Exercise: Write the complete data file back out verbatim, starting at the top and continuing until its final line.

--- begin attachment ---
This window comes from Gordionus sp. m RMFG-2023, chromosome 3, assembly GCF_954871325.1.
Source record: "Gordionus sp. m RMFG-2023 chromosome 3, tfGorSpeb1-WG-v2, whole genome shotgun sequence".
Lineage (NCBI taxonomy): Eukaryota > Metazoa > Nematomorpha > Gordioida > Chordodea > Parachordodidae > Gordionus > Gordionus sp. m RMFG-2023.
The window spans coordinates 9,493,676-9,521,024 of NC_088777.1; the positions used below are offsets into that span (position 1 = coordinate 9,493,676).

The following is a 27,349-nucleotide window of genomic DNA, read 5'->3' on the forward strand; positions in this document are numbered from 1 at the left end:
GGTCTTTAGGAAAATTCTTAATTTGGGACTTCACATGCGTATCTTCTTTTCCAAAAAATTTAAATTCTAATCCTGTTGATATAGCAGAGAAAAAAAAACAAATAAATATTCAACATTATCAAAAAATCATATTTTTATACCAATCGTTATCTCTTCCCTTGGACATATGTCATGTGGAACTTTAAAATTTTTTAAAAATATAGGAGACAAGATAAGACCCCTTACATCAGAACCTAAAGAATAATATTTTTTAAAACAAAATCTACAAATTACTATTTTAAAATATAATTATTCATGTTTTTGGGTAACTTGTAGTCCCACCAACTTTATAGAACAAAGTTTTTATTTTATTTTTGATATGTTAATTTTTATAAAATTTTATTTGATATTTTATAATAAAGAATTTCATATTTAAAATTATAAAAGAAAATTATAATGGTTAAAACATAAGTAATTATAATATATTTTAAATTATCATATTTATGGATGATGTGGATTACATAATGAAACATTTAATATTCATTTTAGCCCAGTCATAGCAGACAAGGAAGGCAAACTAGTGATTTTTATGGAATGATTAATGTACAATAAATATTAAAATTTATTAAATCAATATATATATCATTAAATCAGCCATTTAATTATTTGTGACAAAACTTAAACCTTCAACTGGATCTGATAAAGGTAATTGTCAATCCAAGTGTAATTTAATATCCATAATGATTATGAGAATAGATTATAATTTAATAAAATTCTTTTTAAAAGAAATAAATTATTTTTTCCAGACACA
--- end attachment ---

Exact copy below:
This window comes from Gordionus sp. m RMFG-2023, chromosome 3, assembly GCF_954871325.1.
Source record: "Gordionus sp. m RMFG-2023 chromosome 3, tfGorSpeb1-WG-v2, whole genome shotgun sequence".
Lineage (NCBI taxonomy): Eukaryota > Metazoa > Nematomorpha > Gordioida > Chordodea > Parachordodidae > Gordionus > Gordionus sp. m RMFG-2023.
The window spans coordinates 9,493,676-9,521,024 of NC_088777.1; the positions used below are offsets into that span (position 1 = coordinate 9,493,676).

The following is a 27,349-nucleotide window of genomic DNA, read 5'->3' on the forward strand; positions in this document are numbered from 1 at the left end:
GGTCTTTAGGAAAATTCTTAATTTGGGACTTCACATGCGTATCTTCTTTTCCAAAAAATTTAAATTCTAATCCTGTTGATATAGCAGAGAAAAAAAAACAAATAAATATTCAACATTATCAAAAAATCATATTTTTATACCAATCGTTATCTCTTCCCTTGGACATATGTCATGTGGAACTTTAAAATTTTTTAAAAATATAGGAGACAAGATAAGACCCCTTACATCAGAACCTAAAGAATAATATTTTTTAAAACAAAATCTACAAATTACTATTTTAAAATATAATTATTCATGTTTTTGGGTAACTTGTAGTCCCACCAACTTTATAGAACAAAGTTTTTATTTTATTTTTGATATGTTAATTTTTATAAAATTTTATTTGATATTTTATAATAAAGAATTTCATATTTAAAATTATAAAAGAAAATTATAATGGTTAAAACATAAGTAATTATAATATATTTTAAATTATCATATTTATGGATGATGTGGATTACATAATGAAACATTTAATATTCATTTTAGCCCAGTCATAGCAGACAAGGAAGGCAAACTAGTGATTTTTATGGAATGATTAATGTACAATAAATATTAAAATTTATTAAATCAATATATATATCATTAAATCAGCCATTTAATTATTTGTGACAAAACTTAAACCTTCAACTGGATCTGATAAAGGTAATTGTCAATCCAAGTGTAATTTAATATCCATAATGATTATGAGAATAGATTATAATTTAATAAAATTCTTTTTAAAAGAAATAAATTATTTTTTCCAGACACA